As a grantmaker, I get the opportunity to hear about how organizations are tackling some of the most pressing issues facing youth in our state. One of the events that I look forward to most is the annual Grantmakers for Education conference, because it gives me the chance to learn how other funders are thinking about systemic education reform, and highlights some promising practices taking place across the nation. This year’s conference brought together nearly 500 education grantmakers in New York City for keynote speeches, site visits and panel discussions. This format may sound similar to other conferences you have attended, but what do 500 education grantmakers actually talk about when they come together?
The hot issues at the conference are probably not surprising to anyone who follows education reform. College and career readiness, the Common Core State Standards, STEM, better use of data, collaboration, district-level reform and digital learning were all topics that had a lot of buzz. I was especially interested in a session on “College and Career Readiness: What Do We Mean?” that was moderated by former West Virginia Governor Bob Wise, president of the Alliance for Excellent Education. The session featured an engaging trio of panelists including Nader Twal from Long Beach Unified School District, JD Hoye from the National Academy Foundation (NAF) and NAF alumnus Michael Durant. Frameworks developed by both NAF and ConnectEd were presented to describe what it means to be ready for both college and career.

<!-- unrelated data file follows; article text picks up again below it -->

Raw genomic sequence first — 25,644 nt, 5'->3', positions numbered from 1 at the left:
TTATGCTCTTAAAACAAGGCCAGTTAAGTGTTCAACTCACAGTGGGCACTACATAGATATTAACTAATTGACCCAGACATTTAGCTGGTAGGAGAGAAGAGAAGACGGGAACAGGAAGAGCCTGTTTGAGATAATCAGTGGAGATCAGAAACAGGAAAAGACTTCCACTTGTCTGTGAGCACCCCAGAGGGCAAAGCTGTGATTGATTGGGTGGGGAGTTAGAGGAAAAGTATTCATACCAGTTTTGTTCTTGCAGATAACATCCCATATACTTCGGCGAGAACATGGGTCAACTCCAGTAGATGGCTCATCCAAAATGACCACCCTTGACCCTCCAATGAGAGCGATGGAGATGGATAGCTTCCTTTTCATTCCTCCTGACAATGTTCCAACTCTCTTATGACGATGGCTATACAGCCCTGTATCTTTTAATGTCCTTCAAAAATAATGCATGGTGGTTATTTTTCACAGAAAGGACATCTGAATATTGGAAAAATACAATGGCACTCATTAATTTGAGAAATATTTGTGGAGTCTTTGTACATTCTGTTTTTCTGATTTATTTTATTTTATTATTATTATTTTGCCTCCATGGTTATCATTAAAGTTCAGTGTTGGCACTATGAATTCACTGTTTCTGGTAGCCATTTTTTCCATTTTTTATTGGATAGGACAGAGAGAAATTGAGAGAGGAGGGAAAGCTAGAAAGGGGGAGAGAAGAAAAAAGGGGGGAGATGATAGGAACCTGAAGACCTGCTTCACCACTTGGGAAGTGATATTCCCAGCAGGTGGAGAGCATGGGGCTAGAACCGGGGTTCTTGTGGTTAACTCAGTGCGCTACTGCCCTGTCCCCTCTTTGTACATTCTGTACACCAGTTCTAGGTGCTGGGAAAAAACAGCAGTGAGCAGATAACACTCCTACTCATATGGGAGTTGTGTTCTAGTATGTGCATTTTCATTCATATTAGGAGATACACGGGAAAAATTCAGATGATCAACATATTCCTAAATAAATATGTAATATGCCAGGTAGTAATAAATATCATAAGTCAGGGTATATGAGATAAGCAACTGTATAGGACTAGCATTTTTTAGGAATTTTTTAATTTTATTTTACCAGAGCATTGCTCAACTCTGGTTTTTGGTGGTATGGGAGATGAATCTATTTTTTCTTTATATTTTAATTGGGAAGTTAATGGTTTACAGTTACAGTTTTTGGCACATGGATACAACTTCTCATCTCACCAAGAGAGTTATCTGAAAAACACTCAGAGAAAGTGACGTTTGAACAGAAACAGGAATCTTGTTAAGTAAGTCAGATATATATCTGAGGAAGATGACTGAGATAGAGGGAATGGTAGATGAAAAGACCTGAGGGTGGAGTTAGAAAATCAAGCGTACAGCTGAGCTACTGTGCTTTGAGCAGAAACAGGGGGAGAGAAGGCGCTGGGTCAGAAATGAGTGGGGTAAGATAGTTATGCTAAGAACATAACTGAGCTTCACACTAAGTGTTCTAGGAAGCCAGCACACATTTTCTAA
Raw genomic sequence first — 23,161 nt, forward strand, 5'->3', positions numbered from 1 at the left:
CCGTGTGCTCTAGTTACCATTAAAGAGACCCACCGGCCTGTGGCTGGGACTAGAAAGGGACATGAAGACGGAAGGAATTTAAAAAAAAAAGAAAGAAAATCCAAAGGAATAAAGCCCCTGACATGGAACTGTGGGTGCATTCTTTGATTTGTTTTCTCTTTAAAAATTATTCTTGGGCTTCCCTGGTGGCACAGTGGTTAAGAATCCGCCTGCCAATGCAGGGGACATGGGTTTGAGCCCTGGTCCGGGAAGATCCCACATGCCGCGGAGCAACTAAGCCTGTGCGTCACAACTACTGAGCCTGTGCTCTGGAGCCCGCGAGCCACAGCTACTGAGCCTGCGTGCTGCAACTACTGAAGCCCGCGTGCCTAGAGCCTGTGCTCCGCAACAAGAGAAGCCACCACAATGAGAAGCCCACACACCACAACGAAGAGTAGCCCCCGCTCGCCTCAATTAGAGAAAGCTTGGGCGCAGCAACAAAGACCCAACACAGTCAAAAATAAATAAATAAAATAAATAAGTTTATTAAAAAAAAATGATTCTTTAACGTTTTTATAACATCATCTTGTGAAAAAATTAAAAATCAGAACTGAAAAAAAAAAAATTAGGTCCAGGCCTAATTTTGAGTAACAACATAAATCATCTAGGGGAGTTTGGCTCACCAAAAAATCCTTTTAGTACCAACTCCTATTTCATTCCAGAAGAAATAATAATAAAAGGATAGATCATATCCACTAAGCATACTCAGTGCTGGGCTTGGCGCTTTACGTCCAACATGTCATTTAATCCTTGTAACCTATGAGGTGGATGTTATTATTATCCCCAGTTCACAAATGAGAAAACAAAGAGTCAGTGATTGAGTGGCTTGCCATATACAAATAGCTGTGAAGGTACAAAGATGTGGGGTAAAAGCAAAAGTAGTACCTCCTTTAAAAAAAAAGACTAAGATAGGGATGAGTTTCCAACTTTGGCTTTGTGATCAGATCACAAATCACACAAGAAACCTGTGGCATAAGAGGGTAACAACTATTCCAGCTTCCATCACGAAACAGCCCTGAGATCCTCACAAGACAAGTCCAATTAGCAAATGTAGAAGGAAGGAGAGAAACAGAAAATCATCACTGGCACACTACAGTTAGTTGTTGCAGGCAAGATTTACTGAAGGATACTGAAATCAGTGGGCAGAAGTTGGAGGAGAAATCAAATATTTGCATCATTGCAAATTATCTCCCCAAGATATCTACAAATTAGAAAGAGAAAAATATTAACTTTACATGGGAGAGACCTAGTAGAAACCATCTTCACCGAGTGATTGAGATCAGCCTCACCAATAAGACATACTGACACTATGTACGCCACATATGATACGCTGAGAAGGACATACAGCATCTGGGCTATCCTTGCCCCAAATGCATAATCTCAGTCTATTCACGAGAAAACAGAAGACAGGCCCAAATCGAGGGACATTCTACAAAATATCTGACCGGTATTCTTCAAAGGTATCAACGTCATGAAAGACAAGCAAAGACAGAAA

What I found to be most encouraging, though, is that all the big issues being discussed at the conference — including college and career readiness — tied incredibly well to what we’re doing collectively as a Linked Learning field. For example, sessions on the Common Core were packed, and seeing that level of interest continued to reinforce that Linked Learning is ideally positioned to be a central way districts deliver the Common Core standards.